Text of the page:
President Joe Biden is considering tax increases for corporations, investors and wealthy Americans in order to pay for an upcoming infrastructure, education and jobs bill.
People familiar with conversations in the White House told The Washington Post that the centerpiece of the tax increases would be a rise in corporate taxes from 21 to 28 percent. This partially reverses former President Donald Trump’s corporate tax cuts from 2017 but does not restore them to their previous threshold of 35 percent. The tax on businesses will fund the first part of the plan, the infrastructure improvements and investments
Tax increases on wealthy individuals and investors will fund the other part of the bill, labeled the “caring economy” by the White House, according to The Washington Post. These measures could include increasing the highest income tax rate from 37 to 39.6 percent, limiting deductions that wealthy taxpayers can claim and increasing taxes on wealthy investors.
The bill, which is estimated to cost around $3 trillion, has not yet been released. The infrastructure part of the bill will include improvements to roads, bridges and rails, as well as between $400 and $500 billion for climate-focused initiatives, such as electrifying public transit and installing more electric vehicle charging stations.
The “caring economy” part of the bill will include money for child care and education. It includes free community college and universal prekindergarten, which are priorities for Biden. It would increase spending on child care and extend the expanded child tax credit included in the stimulus that was just passed beyond this year to even possibly make it permanent.
The Biden administration has also recently proposed the first major tax increases in 30 years for corporations and the wealthy. Among other proposals, these increases include a higher estate tax, higher income taxes for those making more than $400,000 a year and a capital gains tax for those making more than $1 million.
The U.S., as politicians from all ends of the political spectrum have noted, is in dire need of infrastructure investments. The American Society of Civil Engineers (ASCE) continually rates the U.S.’s infrastructure poorly on their report card released every four years, and in 2021 has given the U.S. an overall rating of C-. Just for physical infrastructure, the ASCE estimates that the U.S. will have to invest $5.9 trillion over the next eight years to meet current and future needs.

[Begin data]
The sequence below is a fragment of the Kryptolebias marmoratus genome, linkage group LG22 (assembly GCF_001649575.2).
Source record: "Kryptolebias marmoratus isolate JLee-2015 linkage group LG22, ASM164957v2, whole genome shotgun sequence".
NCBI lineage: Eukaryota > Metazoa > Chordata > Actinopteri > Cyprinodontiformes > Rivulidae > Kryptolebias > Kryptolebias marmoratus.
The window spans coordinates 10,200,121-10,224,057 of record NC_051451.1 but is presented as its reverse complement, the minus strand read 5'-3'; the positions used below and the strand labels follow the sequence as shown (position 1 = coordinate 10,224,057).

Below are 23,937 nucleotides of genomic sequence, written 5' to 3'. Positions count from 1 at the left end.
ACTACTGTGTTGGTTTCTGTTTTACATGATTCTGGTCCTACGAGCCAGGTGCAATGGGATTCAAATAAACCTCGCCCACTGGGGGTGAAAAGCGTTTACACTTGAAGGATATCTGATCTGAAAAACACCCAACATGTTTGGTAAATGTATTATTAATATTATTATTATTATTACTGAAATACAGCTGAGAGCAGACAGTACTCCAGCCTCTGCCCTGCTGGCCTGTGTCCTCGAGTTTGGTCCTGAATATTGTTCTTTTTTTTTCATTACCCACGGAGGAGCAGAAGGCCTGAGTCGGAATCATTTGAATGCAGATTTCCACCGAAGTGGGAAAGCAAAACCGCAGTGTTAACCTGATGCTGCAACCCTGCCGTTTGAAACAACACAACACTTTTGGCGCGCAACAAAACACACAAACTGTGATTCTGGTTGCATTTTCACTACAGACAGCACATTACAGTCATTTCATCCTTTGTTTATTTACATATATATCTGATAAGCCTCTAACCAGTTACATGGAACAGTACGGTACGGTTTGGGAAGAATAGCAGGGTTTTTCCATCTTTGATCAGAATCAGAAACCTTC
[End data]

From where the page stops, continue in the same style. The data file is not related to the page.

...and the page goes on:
Though many aspects of the infrastructure plan, including the provisions to pay for it, will likely face opposition from Republicans, many note that the plan is still too small and not ambitious enough. “Even [Sen.] Joe Manchin, who’s fighting for $4 trillion, knows that $3 trillion is not enough for infrastructure,” wrote the Sunrise Movement on Twitter. “This is unacceptable. Your proposal needs to include at least $10 trillion on infrastructure if you want [to] meet the scale of this moment.”
The Sunrise Movement has recently called for a $10 trillion plan called the Good Jobs for All Pledge that would kick-start a Green New Deal. The Good Jobs for All Pledge signatories like Rep. Ayanna Pressley (D-Massachusetts) promise to push legislation to “create at least 15 million good jobs sustained over the next decade in clean energy, transportation, housing, the care economy, public services, and regenerative agriculture, with the goal of ultimately guaranteeing full employment.”
This is similar in scope to Biden’s plan in terms of infrastructure improvements and clean energy investments, but is much more ambitious and far-reaching in its goals to support the PRO Act, support Indigenous sovereignty and notably, eventually establish a jobs guarantee.
“The Biden team’s infrastructure proposal signals what the climate justice movement has been saying for decades: to stop climate change, we need to scale up public investments to create millions of good jobs, build up our renewable infrastructure, and take care of our communities,” Sunrise Movement Press Secretary Ellen Sciales told Common Dreams. But “$3 trillion is simply not enough to create jobs in the national interest, combat the climate crisis, and support working people.”
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